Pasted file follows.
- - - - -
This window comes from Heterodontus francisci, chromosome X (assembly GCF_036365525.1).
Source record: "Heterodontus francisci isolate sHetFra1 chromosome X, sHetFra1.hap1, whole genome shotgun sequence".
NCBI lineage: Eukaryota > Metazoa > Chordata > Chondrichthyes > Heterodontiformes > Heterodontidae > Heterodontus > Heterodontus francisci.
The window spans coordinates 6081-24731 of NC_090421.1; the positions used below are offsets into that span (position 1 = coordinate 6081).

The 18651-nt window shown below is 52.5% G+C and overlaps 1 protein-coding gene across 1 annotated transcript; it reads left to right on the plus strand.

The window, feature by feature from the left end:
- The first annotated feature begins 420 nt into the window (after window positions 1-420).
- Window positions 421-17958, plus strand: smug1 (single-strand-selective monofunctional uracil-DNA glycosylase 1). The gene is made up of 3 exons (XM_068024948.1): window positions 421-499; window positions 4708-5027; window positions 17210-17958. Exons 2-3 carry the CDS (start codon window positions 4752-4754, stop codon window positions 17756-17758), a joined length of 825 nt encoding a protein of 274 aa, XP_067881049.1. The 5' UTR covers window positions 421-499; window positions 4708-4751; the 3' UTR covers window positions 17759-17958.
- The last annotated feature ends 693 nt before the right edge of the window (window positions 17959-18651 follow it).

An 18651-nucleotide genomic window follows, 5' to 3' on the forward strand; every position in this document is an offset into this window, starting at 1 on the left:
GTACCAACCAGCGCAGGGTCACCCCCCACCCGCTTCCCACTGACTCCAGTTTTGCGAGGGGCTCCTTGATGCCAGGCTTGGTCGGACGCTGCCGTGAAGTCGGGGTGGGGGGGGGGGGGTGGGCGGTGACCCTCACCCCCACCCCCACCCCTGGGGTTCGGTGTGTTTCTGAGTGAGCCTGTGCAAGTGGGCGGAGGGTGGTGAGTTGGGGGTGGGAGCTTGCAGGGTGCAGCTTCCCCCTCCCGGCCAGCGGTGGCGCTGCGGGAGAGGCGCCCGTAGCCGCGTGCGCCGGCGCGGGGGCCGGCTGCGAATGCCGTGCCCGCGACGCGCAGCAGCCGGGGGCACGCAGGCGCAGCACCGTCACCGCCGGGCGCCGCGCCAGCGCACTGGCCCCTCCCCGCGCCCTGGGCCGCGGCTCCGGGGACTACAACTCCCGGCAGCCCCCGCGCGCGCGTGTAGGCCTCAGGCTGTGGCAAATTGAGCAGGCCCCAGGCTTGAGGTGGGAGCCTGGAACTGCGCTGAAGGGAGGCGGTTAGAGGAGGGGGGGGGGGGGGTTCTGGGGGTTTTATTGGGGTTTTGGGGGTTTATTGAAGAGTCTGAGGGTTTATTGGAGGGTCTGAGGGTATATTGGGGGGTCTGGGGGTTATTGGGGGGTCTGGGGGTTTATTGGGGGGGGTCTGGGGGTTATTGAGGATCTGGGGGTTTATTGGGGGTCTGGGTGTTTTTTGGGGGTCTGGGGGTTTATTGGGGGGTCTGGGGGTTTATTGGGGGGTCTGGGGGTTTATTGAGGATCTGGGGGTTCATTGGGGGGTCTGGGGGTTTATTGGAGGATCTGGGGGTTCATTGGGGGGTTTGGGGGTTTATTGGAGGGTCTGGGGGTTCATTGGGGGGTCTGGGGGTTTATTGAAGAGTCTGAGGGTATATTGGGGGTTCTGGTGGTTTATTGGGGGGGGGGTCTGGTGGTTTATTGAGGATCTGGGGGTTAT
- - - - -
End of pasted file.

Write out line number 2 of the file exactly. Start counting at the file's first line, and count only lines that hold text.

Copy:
Source record: "Heterodontus francisci isolate sHetFra1 chromosome X, sHetFra1.hap1, whole genome shotgun sequence".